He noted that although normally you associate Quality with objects, feelings of Quality sometimes occur without any object at all. This is what led him at first to think that maybe Quality is all subjective. But subjective pleasure wasn’t what he meant by Quality either. Quality decreases subjectivity. Quality takes you out of yourself, makes you aware of the world around you. Quality is opposed to subjectivity.

Finally, the breakthrough. What is Quality? Answer:

I don’t know how much thought passed before he arrived at this, but eventually he saw that Quality couldn’t be independently related with either the subject or the object but could be found only in the relationship of the two with each other. It is the point at which subject and object meet.

As a Computer Scientist, I loved reading Zen and its sequel, is that they complement network theory so well.

Entity-Relationship networks are an old database concept

medium_quality_nets_img1.jpg
Two Entities And Their Relationship

To see how this works, let’s backtrack earlier in the book where Pirsig writes

He remembered [philosopher John Locke]’s statement that no object, scientific or otherwise, is knowable except in terms of its qualities. This irrefutable truth seemed to suggest that the reason scientists cannot detect Quality in objects is because Quality is all they detect. The “object” is an intellectual construct deduced from the qualities. This answer, if valid, certainly smashed the first horn of the dilemma, and for a while excited him greatly.

In Computer Science terms, you would say that an unconnected object is meaningless. To put it slightly differently, an object without a semantic network has no knowable purpose.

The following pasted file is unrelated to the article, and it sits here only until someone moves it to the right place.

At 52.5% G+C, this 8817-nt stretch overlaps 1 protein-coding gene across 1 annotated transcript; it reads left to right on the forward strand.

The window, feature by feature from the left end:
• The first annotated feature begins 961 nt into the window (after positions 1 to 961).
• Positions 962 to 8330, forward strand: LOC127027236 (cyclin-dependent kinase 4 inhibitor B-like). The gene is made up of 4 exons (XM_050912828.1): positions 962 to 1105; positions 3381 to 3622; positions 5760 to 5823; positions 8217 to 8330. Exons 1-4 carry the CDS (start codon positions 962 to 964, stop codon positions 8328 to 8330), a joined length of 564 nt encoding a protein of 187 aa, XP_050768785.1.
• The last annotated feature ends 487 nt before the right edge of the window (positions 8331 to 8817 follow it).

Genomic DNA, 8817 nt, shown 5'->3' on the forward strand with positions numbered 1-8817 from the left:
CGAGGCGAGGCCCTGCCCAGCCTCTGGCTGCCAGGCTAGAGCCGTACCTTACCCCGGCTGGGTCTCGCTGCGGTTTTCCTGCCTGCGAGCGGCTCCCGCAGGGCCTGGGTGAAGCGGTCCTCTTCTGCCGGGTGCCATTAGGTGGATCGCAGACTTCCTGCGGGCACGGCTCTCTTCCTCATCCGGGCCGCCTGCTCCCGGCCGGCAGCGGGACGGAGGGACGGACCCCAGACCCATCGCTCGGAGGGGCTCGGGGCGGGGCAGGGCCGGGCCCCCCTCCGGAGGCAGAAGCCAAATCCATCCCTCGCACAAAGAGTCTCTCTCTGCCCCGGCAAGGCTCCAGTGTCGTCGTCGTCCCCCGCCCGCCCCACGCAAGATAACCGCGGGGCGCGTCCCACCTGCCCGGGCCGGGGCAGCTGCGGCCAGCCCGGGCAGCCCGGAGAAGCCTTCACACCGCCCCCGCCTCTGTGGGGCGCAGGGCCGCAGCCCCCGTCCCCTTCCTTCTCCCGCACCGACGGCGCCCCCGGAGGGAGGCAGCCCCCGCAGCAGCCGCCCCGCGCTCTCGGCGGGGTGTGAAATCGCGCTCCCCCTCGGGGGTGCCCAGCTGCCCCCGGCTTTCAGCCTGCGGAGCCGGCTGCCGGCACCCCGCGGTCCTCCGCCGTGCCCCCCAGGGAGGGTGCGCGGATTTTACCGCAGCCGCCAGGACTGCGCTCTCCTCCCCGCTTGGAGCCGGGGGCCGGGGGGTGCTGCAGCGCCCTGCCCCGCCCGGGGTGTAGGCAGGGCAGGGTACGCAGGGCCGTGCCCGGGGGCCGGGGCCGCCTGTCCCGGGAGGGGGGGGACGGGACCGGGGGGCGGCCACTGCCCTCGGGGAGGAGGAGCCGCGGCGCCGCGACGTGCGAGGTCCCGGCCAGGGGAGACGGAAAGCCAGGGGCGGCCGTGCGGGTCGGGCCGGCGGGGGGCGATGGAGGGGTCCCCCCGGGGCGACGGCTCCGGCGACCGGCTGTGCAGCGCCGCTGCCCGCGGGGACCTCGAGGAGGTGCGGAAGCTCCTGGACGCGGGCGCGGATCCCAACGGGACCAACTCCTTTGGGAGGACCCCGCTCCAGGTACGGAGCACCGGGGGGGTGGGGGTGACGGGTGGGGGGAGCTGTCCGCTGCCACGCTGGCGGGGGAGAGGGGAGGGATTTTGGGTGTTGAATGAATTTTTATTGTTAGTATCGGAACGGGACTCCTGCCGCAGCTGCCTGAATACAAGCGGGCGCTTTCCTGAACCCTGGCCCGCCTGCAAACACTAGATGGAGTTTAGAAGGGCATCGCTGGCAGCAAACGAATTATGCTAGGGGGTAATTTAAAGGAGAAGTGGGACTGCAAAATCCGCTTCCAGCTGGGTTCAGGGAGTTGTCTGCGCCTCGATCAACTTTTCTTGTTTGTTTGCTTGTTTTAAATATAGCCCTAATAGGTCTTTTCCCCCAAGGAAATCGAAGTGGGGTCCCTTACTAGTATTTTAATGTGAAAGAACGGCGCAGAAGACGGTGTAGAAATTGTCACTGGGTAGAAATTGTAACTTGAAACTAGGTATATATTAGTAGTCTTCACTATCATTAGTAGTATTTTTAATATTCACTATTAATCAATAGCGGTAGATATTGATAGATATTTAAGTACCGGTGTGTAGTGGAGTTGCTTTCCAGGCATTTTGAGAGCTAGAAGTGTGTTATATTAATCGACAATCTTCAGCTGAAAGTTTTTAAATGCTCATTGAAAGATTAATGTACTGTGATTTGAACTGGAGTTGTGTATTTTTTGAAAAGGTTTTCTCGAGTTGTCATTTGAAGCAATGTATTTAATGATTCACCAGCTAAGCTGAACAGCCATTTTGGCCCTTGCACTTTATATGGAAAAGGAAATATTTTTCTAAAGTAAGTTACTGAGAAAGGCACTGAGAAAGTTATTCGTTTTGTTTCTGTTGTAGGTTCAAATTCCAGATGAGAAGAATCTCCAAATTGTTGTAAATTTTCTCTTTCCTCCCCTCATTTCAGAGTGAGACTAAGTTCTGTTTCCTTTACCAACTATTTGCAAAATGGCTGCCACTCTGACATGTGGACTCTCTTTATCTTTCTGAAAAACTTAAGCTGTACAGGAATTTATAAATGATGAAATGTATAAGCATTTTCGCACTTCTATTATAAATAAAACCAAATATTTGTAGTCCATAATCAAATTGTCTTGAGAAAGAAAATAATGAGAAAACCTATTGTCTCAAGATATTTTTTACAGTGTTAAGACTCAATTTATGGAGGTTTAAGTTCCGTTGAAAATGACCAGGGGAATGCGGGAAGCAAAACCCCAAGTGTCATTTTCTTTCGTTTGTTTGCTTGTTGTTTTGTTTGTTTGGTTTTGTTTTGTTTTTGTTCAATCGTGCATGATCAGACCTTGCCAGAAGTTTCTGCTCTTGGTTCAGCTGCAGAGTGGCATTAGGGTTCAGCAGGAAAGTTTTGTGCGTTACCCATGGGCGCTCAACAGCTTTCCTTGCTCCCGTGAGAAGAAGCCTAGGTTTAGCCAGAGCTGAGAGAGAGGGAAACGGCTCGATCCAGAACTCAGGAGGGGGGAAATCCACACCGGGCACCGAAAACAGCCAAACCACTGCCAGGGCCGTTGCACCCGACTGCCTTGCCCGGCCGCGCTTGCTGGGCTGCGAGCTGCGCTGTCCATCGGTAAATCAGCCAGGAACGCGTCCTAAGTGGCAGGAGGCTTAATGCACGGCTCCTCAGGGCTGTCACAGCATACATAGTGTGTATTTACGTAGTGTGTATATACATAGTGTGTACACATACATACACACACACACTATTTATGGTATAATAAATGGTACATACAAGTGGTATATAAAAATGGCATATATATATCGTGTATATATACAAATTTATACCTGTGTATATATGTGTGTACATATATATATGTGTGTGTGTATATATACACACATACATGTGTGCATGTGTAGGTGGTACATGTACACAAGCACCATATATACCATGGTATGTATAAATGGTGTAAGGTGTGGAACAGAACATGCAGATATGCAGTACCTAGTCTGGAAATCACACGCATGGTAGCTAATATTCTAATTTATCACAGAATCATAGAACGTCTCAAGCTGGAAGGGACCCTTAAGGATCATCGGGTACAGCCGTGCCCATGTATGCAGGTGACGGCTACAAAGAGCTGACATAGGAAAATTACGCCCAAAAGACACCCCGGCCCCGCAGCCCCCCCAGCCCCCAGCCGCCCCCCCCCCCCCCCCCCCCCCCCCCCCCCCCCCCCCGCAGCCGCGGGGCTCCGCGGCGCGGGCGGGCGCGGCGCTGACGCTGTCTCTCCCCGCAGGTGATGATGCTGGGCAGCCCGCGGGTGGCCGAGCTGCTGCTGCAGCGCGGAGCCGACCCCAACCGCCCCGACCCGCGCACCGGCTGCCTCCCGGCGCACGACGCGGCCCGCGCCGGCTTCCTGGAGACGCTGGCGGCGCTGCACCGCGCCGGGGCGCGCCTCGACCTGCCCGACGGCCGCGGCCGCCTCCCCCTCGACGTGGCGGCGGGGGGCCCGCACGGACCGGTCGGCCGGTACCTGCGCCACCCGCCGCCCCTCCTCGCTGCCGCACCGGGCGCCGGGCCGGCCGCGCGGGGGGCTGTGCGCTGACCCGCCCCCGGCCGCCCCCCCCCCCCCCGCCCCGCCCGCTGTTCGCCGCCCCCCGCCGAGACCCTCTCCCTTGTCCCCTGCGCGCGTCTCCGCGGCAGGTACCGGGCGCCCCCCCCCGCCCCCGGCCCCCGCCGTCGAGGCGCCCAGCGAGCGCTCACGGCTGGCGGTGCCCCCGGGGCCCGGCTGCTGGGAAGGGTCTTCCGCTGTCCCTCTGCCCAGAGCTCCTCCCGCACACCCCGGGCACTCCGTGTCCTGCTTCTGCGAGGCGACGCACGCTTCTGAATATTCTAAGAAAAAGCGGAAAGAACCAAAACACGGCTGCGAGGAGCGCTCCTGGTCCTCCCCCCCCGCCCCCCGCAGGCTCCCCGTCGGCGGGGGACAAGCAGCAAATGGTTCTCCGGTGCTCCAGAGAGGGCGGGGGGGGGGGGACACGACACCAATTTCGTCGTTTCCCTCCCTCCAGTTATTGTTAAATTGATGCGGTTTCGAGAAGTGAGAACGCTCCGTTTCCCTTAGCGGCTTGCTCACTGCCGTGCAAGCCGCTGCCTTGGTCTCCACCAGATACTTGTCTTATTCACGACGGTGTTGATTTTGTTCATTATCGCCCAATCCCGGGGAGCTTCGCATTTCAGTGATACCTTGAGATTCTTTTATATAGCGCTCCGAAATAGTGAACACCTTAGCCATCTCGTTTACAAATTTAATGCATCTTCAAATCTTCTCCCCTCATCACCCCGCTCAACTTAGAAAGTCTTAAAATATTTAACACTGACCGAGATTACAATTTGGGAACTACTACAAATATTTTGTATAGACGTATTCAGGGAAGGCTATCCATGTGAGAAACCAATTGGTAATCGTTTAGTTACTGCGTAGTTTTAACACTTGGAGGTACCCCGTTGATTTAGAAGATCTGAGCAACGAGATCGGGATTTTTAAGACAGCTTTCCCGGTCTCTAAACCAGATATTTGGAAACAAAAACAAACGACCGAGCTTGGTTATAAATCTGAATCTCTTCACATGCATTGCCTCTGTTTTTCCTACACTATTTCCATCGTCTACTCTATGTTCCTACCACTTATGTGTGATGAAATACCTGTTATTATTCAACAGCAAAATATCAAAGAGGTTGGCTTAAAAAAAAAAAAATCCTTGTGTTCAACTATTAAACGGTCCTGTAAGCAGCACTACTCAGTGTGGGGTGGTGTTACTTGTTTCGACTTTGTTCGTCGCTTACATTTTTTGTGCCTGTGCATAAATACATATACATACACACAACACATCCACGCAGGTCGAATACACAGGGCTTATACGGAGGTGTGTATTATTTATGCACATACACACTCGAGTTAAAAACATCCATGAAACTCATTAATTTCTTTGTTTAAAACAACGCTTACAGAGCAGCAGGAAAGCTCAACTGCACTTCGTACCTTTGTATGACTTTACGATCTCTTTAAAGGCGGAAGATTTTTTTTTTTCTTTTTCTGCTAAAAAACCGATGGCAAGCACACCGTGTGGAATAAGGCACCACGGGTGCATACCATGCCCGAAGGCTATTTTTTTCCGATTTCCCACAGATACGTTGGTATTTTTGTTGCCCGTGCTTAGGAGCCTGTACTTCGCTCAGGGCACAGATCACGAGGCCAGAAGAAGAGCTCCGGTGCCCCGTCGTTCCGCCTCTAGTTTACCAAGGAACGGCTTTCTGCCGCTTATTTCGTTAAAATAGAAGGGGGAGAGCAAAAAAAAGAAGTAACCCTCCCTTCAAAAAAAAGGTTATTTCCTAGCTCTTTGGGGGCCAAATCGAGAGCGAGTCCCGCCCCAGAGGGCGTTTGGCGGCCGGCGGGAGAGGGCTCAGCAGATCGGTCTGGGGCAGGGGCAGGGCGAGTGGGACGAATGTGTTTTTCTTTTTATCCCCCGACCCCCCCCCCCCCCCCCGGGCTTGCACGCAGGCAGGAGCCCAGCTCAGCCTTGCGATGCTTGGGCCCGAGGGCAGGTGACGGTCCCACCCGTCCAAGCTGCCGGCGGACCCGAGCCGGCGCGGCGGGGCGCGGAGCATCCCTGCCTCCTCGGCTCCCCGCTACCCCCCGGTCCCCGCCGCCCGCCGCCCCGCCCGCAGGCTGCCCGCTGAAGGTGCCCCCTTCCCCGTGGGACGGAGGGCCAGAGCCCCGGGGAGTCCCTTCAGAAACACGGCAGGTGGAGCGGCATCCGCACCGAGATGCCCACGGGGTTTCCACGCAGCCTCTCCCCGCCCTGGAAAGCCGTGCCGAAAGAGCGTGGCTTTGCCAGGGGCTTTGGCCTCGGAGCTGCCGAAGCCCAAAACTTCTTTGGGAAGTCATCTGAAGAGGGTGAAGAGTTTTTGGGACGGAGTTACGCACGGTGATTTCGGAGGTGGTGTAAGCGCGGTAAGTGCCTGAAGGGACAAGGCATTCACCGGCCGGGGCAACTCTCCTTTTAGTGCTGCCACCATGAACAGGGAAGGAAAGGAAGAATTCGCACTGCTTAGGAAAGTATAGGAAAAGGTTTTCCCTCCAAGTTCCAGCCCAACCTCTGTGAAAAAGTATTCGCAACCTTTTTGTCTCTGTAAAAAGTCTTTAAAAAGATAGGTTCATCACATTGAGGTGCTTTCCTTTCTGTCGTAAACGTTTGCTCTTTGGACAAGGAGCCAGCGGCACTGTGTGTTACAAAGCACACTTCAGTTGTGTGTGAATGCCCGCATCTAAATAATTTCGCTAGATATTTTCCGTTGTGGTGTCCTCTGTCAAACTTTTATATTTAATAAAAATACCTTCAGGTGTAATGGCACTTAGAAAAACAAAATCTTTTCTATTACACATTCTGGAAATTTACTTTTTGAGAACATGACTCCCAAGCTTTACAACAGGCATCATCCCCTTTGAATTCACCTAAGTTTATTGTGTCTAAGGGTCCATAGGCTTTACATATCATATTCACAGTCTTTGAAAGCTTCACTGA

medium_quality_nets_img0.jpg
An object, existing meaninglessly
Its potential is unknown because its qualities are unknown

Now let’s build a diagram that shows meaning — a semantic network. First, we will show a semantic network showing an entity and a list of things it likes. Remember that according to Locke, it is through these qualities that it is knowable.

medium_quality_nets_img2.jpg
An object, existing meaningfully
Its semantic network lets us know the entity

Now, a second semantic networking showing a second entity and a list of things it has

medium_quality_nets_img3.jpg
Another object, existing meaningfully
A different semantic network shows us different information

If we tie these together, we get something special. It can be called a semantic internet, or a world of discourse or even a database.

medium_quality_nets_img4.jpg
Two connected semantic networks
Now we have a world

To tie this all back together…

Helena Paparizou won the Eurovision 2005 song contest. Judging from the song recording and her official photo

medium_helena_paparizou_floor_sm.jpg
The Bashful Helena, on the floor
Courtesy helenapaparizou.com